Does the Type of Drug Have Any Impact on Type of Charges?
At the federal level, there's criteria that dictates the potential sentencing depending on the drug charges. Usually, it's going to depend on the weight of the drug that's involved.
For example, they will treat marijuana differently than heroin. Heroin is generally considered a much more sinister drug. Much more damaging to society, and more expensive.
But, in reality, once you get past marijuana, I would say heroin, methamphetamine, and cocaine are all pretty much treated the same by the United States attorneys when it comes to prosecuting a person.
Moreover, if it's a drug that's banned by the government, and your trafficking it, even if it's a synthetic drug, if the government is going after it, they're going to try to treat just as harshly as they would any other drug that they perceive is dangerous to the public.
Why are There Enhancements for Drug Trafficking Charges Involving Minors?
Most of the enhancements that you see in both the state and federal level deal with the weight or amount of drugs that are involved. But any case that involves a minor in which there's a crime going on, and it's exploiting or involving the minor in some way, they're going to try to figure out a way to add additional charges and enhancements.
However, there really isn't a specific enhancement that relates to minors when it comes to drugs. Now, if they find out that someone's using a minor to move drugs around, they would certainly come down much harsher on that particular person's sentencing because they would consider it an aggravating factor.
That's certainly something that the judge would consider if the case would be filed at the federal level. At the state level, the prosecutors would consider it when requesting the punishment for a defendant that was hurting a minor in some way.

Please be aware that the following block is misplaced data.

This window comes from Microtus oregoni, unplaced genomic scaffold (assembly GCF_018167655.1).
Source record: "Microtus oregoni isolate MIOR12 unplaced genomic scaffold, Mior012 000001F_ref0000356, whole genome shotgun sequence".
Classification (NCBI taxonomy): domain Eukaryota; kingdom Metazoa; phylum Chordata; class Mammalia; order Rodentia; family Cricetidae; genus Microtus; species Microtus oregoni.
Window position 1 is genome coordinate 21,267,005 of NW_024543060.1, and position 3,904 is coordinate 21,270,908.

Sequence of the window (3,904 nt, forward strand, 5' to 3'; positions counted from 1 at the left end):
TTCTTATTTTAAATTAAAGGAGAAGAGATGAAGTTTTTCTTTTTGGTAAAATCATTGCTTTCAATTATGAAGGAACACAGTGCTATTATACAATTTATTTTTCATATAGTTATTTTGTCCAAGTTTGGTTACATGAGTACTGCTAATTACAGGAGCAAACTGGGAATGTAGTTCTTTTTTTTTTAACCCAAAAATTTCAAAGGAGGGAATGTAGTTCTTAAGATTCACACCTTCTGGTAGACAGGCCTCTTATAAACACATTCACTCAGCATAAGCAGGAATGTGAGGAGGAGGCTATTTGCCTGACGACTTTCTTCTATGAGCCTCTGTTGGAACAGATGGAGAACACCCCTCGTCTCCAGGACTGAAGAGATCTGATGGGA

How Has Legalization of Marijuana in California Impacted Drug Trafficking Charges?
At the state level, the legalization of marijuana in California has made the prosecution of drug charges a lot less problematic. Since the legalization of marijuana, a lot of those crimes have been filed as misdemeanors.
It's a lot better for the defendant to not be taken to state prison. It also doesn't seem that authorities are as excited about tracking down those cases since there are more dangerous drugs that can be prosecuted as felonies at the federal level.
Technically, marijuana is still illegal at the federal level, even in California. I just don't think the feds are that excited about prosecuting it. But, they are prosecuting in other states.
If you're in a in a state where it's illegal, and you're moving large quantities, the feds might get involved. Even if you're moving quantities between states where marijuana is legal, if large quantities are involved in which people are making a lot of money and other activities are happening, the federal government will most likely go in and assert their authority.
What Additional Charges Can Be Added into a Federal or State Drug Trafficking Charge?
Additional drug charges in a case will depend on the circumstances. For example, I've had cases where, in addition to trafficking drugs, people also involved guns.
Involving guns with drugs will add more charges on a person's record, which typically results in mandatory prison. Another common circumstance in which additional charges could be added is weight enhancement, depending on the type of drugs.
There's a whole slew of different additional charges that can be tacked on to somebody who's dealing in drugs. For instance, if there is movement between different states for purposes of trafficking, or if people are committing other crimes like shooting other people, that would justify additional charges.
The biggest one, however, is amount of drugs. But, it really depends on what a particular group or person is doing that will dictate whether additional charges are going to be filed.